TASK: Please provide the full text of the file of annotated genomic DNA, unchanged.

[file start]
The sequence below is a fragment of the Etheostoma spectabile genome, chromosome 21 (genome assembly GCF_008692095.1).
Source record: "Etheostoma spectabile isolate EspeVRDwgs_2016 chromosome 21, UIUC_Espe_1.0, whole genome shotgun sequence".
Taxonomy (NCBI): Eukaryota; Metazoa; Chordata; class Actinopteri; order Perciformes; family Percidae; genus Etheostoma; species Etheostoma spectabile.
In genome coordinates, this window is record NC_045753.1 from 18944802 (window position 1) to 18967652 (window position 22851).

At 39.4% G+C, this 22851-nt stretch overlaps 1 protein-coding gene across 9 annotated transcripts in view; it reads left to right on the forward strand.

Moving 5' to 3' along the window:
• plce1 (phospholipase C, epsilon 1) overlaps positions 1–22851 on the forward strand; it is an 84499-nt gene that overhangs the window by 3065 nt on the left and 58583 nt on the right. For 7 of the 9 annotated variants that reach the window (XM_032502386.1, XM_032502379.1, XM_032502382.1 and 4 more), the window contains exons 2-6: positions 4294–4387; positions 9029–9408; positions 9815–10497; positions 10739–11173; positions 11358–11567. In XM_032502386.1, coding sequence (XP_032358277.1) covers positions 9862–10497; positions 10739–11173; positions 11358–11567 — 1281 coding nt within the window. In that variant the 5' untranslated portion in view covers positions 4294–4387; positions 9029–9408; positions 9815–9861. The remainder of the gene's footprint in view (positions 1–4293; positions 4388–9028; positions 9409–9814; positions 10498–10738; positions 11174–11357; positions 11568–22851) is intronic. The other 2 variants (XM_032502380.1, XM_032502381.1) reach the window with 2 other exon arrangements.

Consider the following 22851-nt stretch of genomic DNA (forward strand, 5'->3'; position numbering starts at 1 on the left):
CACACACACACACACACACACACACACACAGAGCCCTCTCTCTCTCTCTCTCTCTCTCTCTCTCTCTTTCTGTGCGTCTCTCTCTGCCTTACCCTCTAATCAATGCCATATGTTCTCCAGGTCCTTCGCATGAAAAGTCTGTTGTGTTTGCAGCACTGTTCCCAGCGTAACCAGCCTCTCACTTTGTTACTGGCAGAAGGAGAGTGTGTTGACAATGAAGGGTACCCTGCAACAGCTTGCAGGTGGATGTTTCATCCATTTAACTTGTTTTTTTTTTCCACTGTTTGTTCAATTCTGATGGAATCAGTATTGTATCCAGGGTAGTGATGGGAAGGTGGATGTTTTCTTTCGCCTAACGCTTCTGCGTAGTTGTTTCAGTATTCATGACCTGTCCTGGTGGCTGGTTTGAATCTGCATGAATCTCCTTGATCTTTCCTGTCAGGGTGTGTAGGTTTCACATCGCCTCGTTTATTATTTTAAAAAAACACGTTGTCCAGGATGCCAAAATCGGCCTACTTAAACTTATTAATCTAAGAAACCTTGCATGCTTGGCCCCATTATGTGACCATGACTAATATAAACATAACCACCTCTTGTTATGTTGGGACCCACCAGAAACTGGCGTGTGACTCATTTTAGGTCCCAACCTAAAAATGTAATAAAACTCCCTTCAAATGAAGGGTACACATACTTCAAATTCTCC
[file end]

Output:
The sequence below is a fragment of the Etheostoma spectabile genome, chromosome 21 (genome assembly GCF_008692095.1).
Source record: "Etheostoma spectabile isolate EspeVRDwgs_2016 chromosome 21, UIUC_Espe_1.0, whole genome shotgun sequence".
Taxonomy (NCBI): Eukaryota; Metazoa; Chordata; class Actinopteri; order Perciformes; family Percidae; genus Etheostoma; species Etheostoma spectabile.
In genome coordinates, this window is record NC_045753.1 from 18944802 (window position 1) to 18967652 (window position 22851).

At 39.4% G+C, this 22851-nt stretch overlaps 1 protein-coding gene across 9 annotated transcripts in view; it reads left to right on the forward strand.

Moving 5' to 3' along the window:
• plce1 (phospholipase C, epsilon 1) overlaps positions 1–22851 on the forward strand; it is an 84499-nt gene that overhangs the window by 3065 nt on the left and 58583 nt on the right. For 7 of the 9 annotated variants that reach the window (XM_032502386.1, XM_032502379.1, XM_032502382.1 and 4 more), the window contains exons 2-6: positions 4294–4387; positions 9029–9408; positions 9815–10497; positions 10739–11173; positions 11358–11567. In XM_032502386.1, coding sequence (XP_032358277.1) covers positions 9862–10497; positions 10739–11173; positions 11358–11567 — 1281 coding nt within the window. In that variant the 5' untranslated portion in view covers positions 4294–4387; positions 9029–9408; positions 9815–9861. The remainder of the gene's footprint in view (positions 1–4293; positions 4388–9028; positions 9409–9814; positions 10498–10738; positions 11174–11357; positions 11568–22851) is intronic. The other 2 variants (XM_032502380.1, XM_032502381.1) reach the window with 2 other exon arrangements.

Consider the following 22851-nt stretch of genomic DNA (forward strand, 5'->3'; position numbering starts at 1 on the left):
CACACACACACACACACACACACACACACAGAGCCCTCTCTCTCTCTCTCTCTCTCTCTCTCTCTCTTTCTGTGCGTCTCTCTCTGCCTTACCCTCTAATCAATGCCATATGTTCTCCAGGTCCTTCGCATGAAAAGTCTGTTGTGTTTGCAGCACTGTTCCCAGCGTAACCAGCCTCTCACTTTGTTACTGGCAGAAGGAGAGTGTGTTGACAATGAAGGGTACCCTGCAACAGCTTGCAGGTGGATGTTTCATCCATTTAACTTGTTTTTTTTTTCCACTGTTTGTTCAATTCTGATGGAATCAGTATTGTATCCAGGGTAGTGATGGGAAGGTGGATGTTTTCTTTCGCCTAACGCTTCTGCGTAGTTGTTTCAGTATTCATGACCTGTCCTGGTGGCTGGTTTGAATCTGCATGAATCTCCTTGATCTTTCCTGTCAGGGTGTGTAGGTTTCACATCGCCTCGTTTATTATTTTAAAAAAACACGTTGTCCAGGATGCCAAAATCGGCCTACTTAAACTTATTAATCTAAGAAACCTTGCATGCTTGGCCCCATTATGTGACCATGACTAATATAAACATAACCACCTCTTGTTATGTTGGGACCCACCAGAAACTGGCGTGTGACTCATTTTAGGTCCCAACCTAAAAATGTAATAAAACTCCCTTCAAATGAAGGGTACACATACTTCAAATTCTCC